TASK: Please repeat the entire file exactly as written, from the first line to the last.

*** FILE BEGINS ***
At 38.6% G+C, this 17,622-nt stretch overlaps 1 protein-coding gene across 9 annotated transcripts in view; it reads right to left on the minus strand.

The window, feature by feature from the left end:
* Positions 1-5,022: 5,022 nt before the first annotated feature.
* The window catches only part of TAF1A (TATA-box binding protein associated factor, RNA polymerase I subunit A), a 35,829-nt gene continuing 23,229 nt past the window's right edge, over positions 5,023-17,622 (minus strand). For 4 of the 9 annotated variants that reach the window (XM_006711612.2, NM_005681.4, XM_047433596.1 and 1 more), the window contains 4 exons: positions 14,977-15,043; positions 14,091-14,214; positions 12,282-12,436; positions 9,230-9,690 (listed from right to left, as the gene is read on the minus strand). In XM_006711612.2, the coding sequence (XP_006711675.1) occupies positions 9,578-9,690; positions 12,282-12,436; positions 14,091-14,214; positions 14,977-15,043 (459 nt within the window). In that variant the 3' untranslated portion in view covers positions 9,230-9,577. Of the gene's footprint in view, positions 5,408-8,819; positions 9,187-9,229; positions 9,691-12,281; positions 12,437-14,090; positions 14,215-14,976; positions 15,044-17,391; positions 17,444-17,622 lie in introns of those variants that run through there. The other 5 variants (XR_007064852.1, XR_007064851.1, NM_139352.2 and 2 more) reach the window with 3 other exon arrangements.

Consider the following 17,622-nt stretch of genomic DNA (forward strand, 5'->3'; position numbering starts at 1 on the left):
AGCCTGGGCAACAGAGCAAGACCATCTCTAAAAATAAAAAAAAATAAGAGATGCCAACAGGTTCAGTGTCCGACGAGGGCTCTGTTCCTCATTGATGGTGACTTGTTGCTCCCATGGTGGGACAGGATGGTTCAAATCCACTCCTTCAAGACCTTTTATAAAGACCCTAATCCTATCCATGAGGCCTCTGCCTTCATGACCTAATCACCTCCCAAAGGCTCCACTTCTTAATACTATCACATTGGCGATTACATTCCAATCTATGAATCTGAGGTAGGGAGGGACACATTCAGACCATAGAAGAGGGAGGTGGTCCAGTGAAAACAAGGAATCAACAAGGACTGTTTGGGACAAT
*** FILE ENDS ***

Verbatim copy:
At 38.6% G+C, this 17,622-nt stretch overlaps 1 protein-coding gene across 9 annotated transcripts in view; it reads right to left on the minus strand.

The window, feature by feature from the left end:
* Positions 1-5,022: 5,022 nt before the first annotated feature.
* The window catches only part of TAF1A (TATA-box binding protein associated factor, RNA polymerase I subunit A), a 35,829-nt gene continuing 23,229 nt past the window's right edge, over positions 5,023-17,622 (minus strand). For 4 of the 9 annotated variants that reach the window (XM_006711612.2, NM_005681.4, XM_047433596.1 and 1 more), the window contains 4 exons: positions 14,977-15,043; positions 14,091-14,214; positions 12,282-12,436; positions 9,230-9,690 (listed from right to left, as the gene is read on the minus strand). In XM_006711612.2, the coding sequence (XP_006711675.1) occupies positions 9,578-9,690; positions 12,282-12,436; positions 14,091-14,214; positions 14,977-15,043 (459 nt within the window). In that variant the 3' untranslated portion in view covers positions 9,230-9,577. Of the gene's footprint in view, positions 5,408-8,819; positions 9,187-9,229; positions 9,691-12,281; positions 12,437-14,090; positions 14,215-14,976; positions 15,044-17,391; positions 17,444-17,622 lie in introns of those variants that run through there. The other 5 variants (XR_007064852.1, XR_007064851.1, NM_139352.2 and 2 more) reach the window with 3 other exon arrangements.

Consider the following 17,622-nt stretch of genomic DNA (forward strand, 5'->3'; position numbering starts at 1 on the left):
AGCCTGGGCAACAGAGCAAGACCATCTCTAAAAATAAAAAAAAATAAGAGATGCCAACAGGTTCAGTGTCCGACGAGGGCTCTGTTCCTCATTGATGGTGACTTGTTGCTCCCATGGTGGGACAGGATGGTTCAAATCCACTCCTTCAAGACCTTTTATAAAGACCCTAATCCTATCCATGAGGCCTCTGCCTTCATGACCTAATCACCTCCCAAAGGCTCCACTTCTTAATACTATCACATTGGCGATTACATTCCAATCTATGAATCTGAGGTAGGGAGGGACACATTCAGACCATAGAAGAGGGAGGTGGTCCAGTGAAAACAAGGAATCAACAAGGACTGTTTGGGACAAT